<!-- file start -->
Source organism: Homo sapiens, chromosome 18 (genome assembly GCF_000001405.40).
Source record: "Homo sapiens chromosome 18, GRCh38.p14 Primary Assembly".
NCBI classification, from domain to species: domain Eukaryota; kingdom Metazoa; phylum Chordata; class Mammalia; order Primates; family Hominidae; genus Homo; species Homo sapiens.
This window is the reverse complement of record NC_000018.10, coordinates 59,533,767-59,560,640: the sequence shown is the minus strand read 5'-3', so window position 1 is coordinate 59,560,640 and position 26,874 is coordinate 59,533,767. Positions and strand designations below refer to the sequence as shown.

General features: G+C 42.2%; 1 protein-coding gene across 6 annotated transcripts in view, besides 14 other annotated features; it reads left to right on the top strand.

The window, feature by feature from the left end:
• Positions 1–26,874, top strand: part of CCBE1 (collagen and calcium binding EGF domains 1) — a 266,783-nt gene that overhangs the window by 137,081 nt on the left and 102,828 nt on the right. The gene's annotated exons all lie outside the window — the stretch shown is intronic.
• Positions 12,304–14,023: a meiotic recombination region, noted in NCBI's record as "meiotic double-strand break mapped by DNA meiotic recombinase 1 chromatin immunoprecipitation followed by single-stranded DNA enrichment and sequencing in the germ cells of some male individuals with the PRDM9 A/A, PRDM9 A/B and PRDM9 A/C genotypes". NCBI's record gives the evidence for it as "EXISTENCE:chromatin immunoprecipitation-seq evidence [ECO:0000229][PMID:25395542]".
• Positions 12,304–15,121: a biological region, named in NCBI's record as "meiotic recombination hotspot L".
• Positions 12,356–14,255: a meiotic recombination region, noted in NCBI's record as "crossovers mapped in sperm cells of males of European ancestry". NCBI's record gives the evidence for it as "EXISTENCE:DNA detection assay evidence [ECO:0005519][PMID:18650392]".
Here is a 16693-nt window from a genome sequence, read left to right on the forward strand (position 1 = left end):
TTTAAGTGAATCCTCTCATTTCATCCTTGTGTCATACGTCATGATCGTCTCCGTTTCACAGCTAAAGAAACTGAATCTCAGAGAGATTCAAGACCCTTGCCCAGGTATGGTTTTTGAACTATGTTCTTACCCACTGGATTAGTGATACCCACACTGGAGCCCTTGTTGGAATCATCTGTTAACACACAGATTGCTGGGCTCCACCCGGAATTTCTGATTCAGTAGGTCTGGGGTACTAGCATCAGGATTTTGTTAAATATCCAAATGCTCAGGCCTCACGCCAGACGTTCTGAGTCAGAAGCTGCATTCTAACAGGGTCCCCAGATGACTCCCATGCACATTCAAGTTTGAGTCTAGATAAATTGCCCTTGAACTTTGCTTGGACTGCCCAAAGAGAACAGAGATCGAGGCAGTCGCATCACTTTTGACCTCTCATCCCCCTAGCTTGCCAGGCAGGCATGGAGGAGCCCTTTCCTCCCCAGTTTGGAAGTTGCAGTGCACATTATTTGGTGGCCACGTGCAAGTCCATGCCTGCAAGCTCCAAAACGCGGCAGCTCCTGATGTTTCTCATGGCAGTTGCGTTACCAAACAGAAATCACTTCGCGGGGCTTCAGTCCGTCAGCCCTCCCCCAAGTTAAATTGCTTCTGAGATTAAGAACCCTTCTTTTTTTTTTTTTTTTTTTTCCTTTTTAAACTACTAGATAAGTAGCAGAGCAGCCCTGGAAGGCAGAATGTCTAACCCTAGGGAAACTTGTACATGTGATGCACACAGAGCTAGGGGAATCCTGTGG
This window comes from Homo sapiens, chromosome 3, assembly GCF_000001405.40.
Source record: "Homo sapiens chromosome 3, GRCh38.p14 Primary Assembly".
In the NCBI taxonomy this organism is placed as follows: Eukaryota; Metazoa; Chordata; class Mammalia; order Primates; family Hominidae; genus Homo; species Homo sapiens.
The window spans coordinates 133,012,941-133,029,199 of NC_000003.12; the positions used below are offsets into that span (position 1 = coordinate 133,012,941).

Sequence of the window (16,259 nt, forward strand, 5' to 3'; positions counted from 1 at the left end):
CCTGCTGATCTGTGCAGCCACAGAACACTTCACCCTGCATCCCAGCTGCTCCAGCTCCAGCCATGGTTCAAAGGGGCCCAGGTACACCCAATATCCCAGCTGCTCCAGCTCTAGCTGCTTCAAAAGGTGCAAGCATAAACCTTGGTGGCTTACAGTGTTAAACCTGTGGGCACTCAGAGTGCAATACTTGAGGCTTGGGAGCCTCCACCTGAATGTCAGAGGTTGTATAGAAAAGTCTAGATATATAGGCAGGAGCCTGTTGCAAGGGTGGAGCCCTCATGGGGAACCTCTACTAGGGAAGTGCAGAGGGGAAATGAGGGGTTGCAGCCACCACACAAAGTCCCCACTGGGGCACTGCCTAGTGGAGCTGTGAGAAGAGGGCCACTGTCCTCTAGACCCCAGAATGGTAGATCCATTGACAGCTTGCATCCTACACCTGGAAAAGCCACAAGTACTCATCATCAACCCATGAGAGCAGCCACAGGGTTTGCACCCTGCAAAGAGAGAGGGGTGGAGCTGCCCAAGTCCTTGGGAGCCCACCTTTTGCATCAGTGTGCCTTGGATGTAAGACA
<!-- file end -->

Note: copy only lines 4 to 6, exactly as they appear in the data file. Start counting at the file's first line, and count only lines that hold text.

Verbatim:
This window is the reverse complement of record NC_000018.10, coordinates 59,533,767-59,560,640: the sequence shown is the minus strand read 5'-3', so window position 1 is coordinate 59,560,640 and position 26,874 is coordinate 59,533,767. Positions and strand designations below refer to the sequence as shown.

General features: G+C 42.2%; 1 protein-coding gene across 6 annotated transcripts in view, besides 14 other annotated features; it reads left to right on the top strand.

The window, feature by feature from the left end: